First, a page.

Training new people.

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I know Hospice has 100s of patients but is it too much to ask that if they are going to completely changed that at least one of them is someone who has been here before? Then you try to tell them how other aides have done things they don't want to hear it. They work in a hospital therefore they know everything. Any suggestions on how to tactfully ask that they send people who have at least been here one time.


It sounds as though you are using a very large "for profit" hospice and if your mom is a Medicare or Medicaid patient she is not very profitable for them there for unfortunately they will tend to send their best people to their private pay patients.
Not right and not fair but unfortunately it happens.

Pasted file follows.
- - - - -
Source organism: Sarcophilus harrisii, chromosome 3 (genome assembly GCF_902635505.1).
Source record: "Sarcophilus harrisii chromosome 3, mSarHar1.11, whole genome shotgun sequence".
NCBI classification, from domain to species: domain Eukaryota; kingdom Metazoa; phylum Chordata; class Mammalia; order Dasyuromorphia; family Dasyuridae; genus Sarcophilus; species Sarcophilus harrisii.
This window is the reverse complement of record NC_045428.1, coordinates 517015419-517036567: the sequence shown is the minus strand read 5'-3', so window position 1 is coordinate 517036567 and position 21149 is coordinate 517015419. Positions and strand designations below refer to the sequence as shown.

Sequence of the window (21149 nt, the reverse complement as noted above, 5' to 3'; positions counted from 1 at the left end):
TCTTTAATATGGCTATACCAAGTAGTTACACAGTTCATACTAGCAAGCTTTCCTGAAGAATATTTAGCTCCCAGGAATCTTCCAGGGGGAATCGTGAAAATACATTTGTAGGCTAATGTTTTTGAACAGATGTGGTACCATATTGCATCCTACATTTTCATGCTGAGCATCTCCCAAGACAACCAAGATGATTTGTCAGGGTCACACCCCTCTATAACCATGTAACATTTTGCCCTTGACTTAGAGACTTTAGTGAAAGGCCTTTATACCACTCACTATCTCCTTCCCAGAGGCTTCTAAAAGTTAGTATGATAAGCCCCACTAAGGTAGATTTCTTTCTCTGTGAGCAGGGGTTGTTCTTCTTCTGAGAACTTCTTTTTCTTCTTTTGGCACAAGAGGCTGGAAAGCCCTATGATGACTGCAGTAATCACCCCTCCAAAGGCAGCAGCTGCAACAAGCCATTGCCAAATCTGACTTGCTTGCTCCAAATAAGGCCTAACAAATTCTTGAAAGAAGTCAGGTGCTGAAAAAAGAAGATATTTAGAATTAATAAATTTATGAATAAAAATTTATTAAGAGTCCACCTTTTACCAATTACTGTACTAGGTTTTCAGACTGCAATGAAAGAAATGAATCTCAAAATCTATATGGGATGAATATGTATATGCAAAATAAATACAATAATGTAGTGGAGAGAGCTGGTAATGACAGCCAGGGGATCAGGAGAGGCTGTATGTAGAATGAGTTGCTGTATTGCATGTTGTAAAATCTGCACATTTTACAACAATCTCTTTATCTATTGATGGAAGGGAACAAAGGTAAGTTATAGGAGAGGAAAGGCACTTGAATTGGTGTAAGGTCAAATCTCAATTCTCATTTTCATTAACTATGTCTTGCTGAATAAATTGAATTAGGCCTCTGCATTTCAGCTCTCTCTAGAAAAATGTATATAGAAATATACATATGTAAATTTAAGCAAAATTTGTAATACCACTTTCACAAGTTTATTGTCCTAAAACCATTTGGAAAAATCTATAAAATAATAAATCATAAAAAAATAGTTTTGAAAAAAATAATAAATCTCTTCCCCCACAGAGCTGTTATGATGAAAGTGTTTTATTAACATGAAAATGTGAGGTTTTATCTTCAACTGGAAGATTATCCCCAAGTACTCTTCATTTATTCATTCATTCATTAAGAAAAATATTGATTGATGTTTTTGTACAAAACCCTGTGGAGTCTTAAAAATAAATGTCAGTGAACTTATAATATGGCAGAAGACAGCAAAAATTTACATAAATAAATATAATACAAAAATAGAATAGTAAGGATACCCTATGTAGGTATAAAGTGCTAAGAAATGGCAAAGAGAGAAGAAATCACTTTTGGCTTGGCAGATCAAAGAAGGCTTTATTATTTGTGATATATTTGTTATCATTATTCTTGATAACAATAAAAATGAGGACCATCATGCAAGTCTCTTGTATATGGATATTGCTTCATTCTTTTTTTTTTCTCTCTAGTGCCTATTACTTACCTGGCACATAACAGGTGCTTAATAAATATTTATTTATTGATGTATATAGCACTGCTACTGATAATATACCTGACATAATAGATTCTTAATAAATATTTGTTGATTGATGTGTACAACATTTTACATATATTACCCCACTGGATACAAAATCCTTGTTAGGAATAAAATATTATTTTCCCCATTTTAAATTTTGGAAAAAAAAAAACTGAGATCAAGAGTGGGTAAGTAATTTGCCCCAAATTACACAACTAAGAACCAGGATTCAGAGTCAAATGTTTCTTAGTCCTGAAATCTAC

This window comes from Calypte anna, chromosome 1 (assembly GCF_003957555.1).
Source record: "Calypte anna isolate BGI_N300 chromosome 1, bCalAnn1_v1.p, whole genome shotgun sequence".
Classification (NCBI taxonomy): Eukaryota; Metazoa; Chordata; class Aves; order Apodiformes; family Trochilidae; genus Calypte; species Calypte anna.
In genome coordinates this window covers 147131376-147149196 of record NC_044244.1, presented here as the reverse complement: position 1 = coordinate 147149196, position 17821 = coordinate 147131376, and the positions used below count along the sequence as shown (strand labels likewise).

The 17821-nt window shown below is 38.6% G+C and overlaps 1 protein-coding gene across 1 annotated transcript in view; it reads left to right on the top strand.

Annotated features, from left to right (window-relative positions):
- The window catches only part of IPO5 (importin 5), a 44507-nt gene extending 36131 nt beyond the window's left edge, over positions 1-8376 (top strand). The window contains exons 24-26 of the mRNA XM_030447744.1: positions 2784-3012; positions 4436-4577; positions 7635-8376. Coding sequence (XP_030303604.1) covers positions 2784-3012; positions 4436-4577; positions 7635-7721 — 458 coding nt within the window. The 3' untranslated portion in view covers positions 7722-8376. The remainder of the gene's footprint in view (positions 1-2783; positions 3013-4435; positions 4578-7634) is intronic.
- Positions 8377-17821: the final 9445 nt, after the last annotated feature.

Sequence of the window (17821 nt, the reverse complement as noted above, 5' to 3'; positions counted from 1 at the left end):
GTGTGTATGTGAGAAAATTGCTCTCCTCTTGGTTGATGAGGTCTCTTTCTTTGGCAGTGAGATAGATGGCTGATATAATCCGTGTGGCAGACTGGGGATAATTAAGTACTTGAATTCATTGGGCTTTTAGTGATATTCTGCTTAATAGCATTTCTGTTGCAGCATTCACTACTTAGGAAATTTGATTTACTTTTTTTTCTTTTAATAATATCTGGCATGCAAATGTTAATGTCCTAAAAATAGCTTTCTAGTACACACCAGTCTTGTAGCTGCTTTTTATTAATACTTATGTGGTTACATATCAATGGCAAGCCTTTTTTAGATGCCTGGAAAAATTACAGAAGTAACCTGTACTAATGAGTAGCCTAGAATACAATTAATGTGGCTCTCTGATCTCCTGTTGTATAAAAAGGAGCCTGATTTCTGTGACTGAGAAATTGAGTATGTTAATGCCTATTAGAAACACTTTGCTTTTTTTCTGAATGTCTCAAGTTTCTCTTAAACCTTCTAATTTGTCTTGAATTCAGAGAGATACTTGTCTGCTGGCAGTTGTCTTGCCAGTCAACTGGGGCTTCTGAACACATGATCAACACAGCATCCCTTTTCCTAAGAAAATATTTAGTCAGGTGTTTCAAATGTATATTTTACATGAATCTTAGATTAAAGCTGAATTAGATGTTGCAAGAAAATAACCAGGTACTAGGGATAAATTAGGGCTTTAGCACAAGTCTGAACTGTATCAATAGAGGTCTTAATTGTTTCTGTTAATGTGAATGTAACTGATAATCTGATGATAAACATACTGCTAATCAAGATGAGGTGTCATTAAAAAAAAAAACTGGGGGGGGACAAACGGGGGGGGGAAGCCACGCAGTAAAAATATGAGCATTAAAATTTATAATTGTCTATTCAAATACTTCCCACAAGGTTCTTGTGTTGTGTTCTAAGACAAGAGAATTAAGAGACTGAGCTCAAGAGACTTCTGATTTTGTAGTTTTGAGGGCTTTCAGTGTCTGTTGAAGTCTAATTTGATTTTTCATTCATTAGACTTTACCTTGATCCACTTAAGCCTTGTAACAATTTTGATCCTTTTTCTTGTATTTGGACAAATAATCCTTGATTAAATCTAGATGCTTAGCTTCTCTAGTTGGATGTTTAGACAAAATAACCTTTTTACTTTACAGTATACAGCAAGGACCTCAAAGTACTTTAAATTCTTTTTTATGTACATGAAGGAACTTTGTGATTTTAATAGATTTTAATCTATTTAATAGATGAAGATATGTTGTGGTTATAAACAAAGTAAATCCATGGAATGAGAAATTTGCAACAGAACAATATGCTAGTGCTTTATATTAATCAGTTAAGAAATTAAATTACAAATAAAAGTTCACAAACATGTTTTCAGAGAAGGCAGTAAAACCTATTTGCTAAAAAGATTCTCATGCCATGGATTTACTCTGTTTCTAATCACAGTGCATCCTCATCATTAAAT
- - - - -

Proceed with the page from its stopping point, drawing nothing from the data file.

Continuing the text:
Try not to suggest to the new aide things that other aides have done differently. this immediately puts them on the defensive. Instead take the approach that "Mom really likes it when you do it this way" or " please don't pull on her right arm ,she won't say anything but that really hurts" if you are completely disatisfied with a certain aide waste no time in complaining to the office and requesting a replacement. if there is an alternative you are free to change at any time but make sure you are not jumping out of the frying pan into the fire. Everyone should be working to the same standards but in a large organization this is very difficult to enforce. you are your mother's advocate so forget about tact and make your wishes known.
I left the room when the aide gave my daughter a bath. They chatted quietly and enjoyed the privacy. Let the patient talk to someone who is not emotionally entangled in the care. Go outside and pull some weeds, drink an ice tea and have a brief respite. Hovering and smothering is almost a guarantee they won't come back.
Very wise Pam that is exactly what is supposed to happen

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